A tickle in my throat forced me to turn away and cough. I shook my head, frowning as I continued to lace the dress, seeing I'd missed a loop and quickly corrected it.

We both heard the front door open then and with the silence that followed the close of it, we knew it was Haldir.

"Uh oh."

Ana and I exchanged a look. Haldir had been touchy all week, and I knew why. His children were growing up, and it was hard for him to know he wasn't needed as much as he once was. It was hard for me too. Thinking of Ana, or Onduras, or Nethin leaving our home was difficult.

Haldir walked past Ana's room and for a moment I thought he didn't notice us.

Just when I was about to let out a sigh of relief, he backed up and stopped in the doorway to look at us.

"Ada." Ana plastered a sweet smile on her face and I turned to look at him.

He looked at his daughter a long moment before walking away.

Ana sighed in nothing less than disappointment. "I don't know why he's so upset lately."

I smiled at her. "He just doesn't know how to deal with letting you and your brother go."

Ana gave me a look. "We're not going anywhere, Ama. It's just a silly ceremony."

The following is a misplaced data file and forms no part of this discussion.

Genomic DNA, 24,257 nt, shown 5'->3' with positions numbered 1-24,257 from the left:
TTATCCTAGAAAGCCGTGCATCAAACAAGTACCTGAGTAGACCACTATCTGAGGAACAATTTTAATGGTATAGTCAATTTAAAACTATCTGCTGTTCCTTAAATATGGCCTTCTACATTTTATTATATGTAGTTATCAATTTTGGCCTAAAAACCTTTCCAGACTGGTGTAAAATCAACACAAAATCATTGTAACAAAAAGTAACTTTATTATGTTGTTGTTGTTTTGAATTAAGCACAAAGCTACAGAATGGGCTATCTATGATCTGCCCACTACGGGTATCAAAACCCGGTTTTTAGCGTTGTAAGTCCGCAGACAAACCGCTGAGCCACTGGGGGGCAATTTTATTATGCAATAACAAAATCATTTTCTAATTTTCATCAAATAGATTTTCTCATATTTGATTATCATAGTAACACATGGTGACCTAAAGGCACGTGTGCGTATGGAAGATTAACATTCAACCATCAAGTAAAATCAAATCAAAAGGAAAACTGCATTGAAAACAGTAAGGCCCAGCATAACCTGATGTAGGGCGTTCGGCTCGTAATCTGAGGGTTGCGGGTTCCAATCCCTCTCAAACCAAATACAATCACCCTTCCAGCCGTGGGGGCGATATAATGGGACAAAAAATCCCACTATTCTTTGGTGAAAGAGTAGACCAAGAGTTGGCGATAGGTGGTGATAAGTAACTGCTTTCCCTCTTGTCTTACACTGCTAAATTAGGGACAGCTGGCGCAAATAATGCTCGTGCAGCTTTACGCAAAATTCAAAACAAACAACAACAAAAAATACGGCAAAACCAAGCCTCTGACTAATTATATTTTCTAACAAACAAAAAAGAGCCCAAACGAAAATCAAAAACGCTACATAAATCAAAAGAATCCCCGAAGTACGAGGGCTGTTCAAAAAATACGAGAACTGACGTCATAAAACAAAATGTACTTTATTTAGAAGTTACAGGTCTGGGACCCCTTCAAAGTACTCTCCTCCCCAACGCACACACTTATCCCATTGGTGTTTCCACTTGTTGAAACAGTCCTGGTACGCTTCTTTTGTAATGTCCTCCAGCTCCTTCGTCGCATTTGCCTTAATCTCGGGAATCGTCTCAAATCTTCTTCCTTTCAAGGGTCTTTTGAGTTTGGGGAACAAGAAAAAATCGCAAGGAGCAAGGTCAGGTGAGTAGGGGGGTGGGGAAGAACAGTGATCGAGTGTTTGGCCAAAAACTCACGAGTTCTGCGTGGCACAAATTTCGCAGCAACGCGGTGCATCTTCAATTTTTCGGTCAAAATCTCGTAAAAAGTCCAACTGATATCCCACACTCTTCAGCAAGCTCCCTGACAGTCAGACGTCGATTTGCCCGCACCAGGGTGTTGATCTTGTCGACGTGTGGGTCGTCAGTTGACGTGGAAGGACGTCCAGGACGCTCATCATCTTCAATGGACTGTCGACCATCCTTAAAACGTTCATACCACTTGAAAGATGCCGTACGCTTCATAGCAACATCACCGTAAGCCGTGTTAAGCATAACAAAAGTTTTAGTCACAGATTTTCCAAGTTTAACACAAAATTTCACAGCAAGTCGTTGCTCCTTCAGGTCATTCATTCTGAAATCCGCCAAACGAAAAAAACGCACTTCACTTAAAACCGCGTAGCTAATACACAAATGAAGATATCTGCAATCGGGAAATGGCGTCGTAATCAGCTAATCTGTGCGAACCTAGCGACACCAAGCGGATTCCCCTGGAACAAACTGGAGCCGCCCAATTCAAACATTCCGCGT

"It's hard to explain, honey. The role of a parent is difficult…You give everything to your child, and when you give everything to someone and they eventually leave…Well, you find yourself with nothing."

When Ana was quiet, I looked up at her only to find a look of pure sadness on her face. "Is that how you feel?"

"Oh, Ana, don't look at me like that. It's just a way of putting it into words." I smiled at her. "Besides, no matter how much I love you and your brothers, I haven't given you absolutely everything."

She turned, staring at me deeply. I could see magic swirling in her eyes, but I knew better than to wonder if she was wandering in my mind. Ana never betrayed her gifts like that.

"Then who did you give everything to?" she asked.

I glanced out the door. "Your father. And as long as I've given him everything, I'll never end up with nothing."